Reporting back from the IBMP meeting

Three buffalo calves nuzzle each other.

Roam Free Nation’s cofounders traveled to Gardiner, MT recently, to attend the Interagency Bison Management Plan meeting and speak on behalf of the buffalo. On our way there we had the pleasure of meeting up with our friends Mike Garrity and Steve Kelly of the Alliance for the Wild Rockies. These are the good folks who have been funding the “There’s No Hunt. It’s Slaughter” billboards, and assisting us with gaining lots of media attention. We give thanks for these fine comrades.

A room full of people looks at a screen.

Given the tragic winter and early spring the buffalo had, we expected the meeting to be much more intense than it was. It was a packed barn (yes, the meeting was held in a barn), but there were very few tribal representatives there, and some of the tribes who “hunted” this year were not represented at all. And, of course, the buffalo don’t have a seat at the table.

People look at a graph on a screen that shows "Hunting by Treaty Tribes"

The most disturbingly revealing part of the meeting was the overview of the “hunt”. While it’s a bit hard to see in the photo, the graph demonstrates how many buffalo were killed by the state and tribes.

Here are the grim numbers that graph represents:

State: 75
Confederated Salish & Kootenai Tribes: 151
Nez Perce: 417, plus 5 elk
Shoshone-Bannock: 28
Umatilla: 99
Yakama: 30
Blackfeet: 171 (they reported 70 bulls and 101 females!)
Crow: 36, plus 28 elk
Northern Arapaho: 78
Unidentified kills: 136
Wounding loss reported by NPS and FWP: 37

With some new figures reported at this meeting, the number of buffalo killed in the “hunt” now stands at 1258.

Montana Fish, Wildlife, & Parks (FWP) and the tribes who were represented went around the room reporting how the “hunt” had gone for them, and I quote:

FWP: “Went pretty well.”
Confederated Salish & Kootenai: “Two violations. Went pretty smooth.”
Nez Perce: “It was a banner year!”
Yakima: “No issues. Smooth Season.”
Shoshone-Bannock: “Everyone’s happy. No complaints.”
Blackfeet: “Seventy bulls, a hundred and one females.”
Crow: “This hunt, they call it. Why do we have to participate? We’d rather have live buffalo than dead buffalo.”

We applaud the Crow representative, Leroy Stewart, for that statement. But he also said, reluctantly, that his people will continue to hunt because they have a right to do so.

They went on to discuss gut pile (and dead baby buffalo) clean up. The fact that they need to clean up a testament to how wrong this hunt is. Jaedin remarked that there shouldn’t be a clean up at all because tribes should be taking everything.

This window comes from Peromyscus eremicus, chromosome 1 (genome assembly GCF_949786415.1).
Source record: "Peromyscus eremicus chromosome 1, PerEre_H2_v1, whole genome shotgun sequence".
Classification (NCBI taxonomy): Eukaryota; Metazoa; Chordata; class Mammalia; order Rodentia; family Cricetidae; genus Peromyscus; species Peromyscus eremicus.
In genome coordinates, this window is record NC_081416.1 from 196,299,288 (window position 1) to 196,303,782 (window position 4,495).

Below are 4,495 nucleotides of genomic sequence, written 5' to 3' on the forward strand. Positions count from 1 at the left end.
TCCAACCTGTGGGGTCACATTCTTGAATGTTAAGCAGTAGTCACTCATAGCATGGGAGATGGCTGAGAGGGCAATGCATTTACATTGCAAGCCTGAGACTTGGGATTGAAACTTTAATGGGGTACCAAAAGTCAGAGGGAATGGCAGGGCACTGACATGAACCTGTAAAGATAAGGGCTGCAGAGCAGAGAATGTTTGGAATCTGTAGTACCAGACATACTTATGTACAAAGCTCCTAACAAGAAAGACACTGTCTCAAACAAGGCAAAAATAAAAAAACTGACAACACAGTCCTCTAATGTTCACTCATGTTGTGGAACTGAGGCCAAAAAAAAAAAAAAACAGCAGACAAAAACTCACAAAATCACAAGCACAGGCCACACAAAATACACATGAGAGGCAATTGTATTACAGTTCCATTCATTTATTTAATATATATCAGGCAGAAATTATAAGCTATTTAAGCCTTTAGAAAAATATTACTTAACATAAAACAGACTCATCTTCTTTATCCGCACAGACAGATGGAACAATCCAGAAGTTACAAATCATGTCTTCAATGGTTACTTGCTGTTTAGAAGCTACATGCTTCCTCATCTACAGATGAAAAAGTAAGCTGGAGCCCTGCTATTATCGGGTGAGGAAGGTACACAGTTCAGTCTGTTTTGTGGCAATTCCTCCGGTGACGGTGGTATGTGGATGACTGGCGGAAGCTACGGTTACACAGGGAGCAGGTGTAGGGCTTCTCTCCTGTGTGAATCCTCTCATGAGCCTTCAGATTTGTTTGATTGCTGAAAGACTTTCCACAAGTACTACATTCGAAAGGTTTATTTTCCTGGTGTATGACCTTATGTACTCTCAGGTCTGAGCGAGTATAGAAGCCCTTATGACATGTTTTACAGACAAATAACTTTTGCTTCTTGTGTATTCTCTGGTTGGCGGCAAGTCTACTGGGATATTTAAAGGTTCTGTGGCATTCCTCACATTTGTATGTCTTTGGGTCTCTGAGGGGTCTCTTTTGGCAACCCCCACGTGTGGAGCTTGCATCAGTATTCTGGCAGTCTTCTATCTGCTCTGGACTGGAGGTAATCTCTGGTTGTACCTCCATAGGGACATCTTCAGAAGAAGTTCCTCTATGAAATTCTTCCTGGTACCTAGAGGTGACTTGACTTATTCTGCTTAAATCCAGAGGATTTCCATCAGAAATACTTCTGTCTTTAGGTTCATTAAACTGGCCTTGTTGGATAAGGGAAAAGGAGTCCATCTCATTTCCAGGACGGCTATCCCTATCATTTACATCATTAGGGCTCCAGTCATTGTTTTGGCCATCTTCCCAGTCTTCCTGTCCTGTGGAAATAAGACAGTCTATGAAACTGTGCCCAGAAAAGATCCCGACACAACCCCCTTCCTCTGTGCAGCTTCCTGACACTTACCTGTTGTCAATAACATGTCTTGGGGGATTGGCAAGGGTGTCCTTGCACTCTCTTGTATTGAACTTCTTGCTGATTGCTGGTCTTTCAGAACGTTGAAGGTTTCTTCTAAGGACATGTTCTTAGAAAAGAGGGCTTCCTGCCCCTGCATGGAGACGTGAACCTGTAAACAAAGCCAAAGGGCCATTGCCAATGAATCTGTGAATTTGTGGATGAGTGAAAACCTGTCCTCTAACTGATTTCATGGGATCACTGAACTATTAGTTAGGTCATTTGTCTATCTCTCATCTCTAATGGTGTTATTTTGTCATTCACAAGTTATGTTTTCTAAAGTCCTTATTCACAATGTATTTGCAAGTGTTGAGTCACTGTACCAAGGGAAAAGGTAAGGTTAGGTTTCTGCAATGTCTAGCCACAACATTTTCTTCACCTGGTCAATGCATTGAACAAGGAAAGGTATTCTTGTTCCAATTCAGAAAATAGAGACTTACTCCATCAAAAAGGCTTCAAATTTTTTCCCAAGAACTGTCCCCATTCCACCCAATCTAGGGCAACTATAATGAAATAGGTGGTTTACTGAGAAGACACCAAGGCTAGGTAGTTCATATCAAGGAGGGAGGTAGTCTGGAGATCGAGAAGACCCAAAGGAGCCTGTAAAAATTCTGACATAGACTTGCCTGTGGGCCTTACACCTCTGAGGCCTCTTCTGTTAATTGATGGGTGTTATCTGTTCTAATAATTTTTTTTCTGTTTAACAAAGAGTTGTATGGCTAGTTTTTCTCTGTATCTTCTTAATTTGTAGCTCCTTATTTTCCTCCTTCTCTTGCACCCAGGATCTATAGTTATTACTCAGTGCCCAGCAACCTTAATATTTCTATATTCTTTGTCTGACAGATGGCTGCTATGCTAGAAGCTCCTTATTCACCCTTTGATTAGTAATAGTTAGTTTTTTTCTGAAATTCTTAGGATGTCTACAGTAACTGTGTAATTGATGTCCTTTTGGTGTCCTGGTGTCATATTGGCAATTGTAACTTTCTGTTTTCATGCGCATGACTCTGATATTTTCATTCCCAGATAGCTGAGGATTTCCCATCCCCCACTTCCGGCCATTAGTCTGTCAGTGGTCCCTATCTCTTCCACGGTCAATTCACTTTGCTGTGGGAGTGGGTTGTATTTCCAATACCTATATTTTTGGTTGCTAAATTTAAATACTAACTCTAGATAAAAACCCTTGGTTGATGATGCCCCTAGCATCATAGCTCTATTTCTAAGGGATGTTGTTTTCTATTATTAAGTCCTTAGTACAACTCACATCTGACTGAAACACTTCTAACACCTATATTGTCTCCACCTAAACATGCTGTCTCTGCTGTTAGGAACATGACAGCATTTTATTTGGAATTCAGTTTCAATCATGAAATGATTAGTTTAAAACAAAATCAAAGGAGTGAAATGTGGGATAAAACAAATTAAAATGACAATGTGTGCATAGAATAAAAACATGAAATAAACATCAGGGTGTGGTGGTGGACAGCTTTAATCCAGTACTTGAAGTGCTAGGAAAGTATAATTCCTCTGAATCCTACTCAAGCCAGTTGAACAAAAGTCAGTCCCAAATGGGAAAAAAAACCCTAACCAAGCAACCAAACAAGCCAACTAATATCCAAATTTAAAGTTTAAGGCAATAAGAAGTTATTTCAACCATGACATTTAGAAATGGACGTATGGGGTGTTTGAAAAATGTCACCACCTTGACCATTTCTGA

After that, there was a long lunch break, and when we returned, the public got a whopping two minutes to give comments. You can watch videos of our comments, and those from a couple of our powerful friends:

Jaedin Medicine Elk’s comments
Stephany Seay’s comments
Bonnie Lynn of Yellowstone Voices comments
Dagmar Riddle, Earth advocate’s comments

The IBMP officials came back to discussing the hunt again, and some good words were said by a few people. Yellowstone Superintendent Cam Sholly remarked that the hunt, “can’t be a free-for-all”.

Ervin Carlson, President of the InterTribal Buffalo Council and Blackfeet tribal member said, “leave those animals. Let them be alive. Let them be wildlife like other animals.”

And Tom MacDonald, Tribal Chairman for the Confederated Salish & Kootenai Tribes, cautioned the group to, “try not to manage for numbers. You will always fail. Manage for conflict. Give back to the buffalo. Let them express themselves and restore them on to the landscape.”

In the end, without action, these are just words.

Two buffalo cross the highway in front of a semi truck with "teeth" displayed on the grille.

Lastly, there was a safe passage presentation by HDR, Inc., who are consultants for the Montana Department of Transportation. In the Hebgen Basin, near West Yellowstone, runs Cougar Creek. Highway 191 runs over it, and the bridge is currently being redone. They are going to raise the bridge so that wildlife, such as moose who are very tall, will feel comfortable walking under it. They will put in a quarter of a mile of wildlife fencing in both directions to help encourage wildlife to move that way. They are also going to be putting up live (real time) animal detection signs along Hwy 191 from Cougar Creek all the way south to the town of West Yellowstone. This means that the buffalo will get a bit more help. They reported — as we know — that current warning signs and speed limits aren’t working, and that historic records show that most of the buffalo — as we know — are hit and killed near the Madison River. So, we asked them if they were planning on putting in safe passage at the Madison. They said they were discussing it. I guess that is better than a “no”.

A car drives pasta billboard that says "There is no hunt. It's slaughter!"

After the meeting we had the pleasure of having dinner with our dear friend, Bonnie Lynn, of Yellowstone Voices, then hit the hay early so we could head out first thing in the morning. Making our way west, as we drove through Belgrade we we got to see one of our billboards. That was really cool to see!

Just a few hours after we returned home, Mike Garrity sent me this Daily Montanan article about the meeting. It includes an image of our billboard and a quote from Stephany.

That’s all from here, for now. The next IBMP meeting will take place on Hallowe’en at Chico Hot Springs, about thirty miles north of Gardiner, in the Paradise Valley. We will be there to represent.

We appreciate all of you being with us so much, and are especially grateful for your support making it possible to attend this very important meeting. Thank you! 

Wild is the Way ~ Roam Free!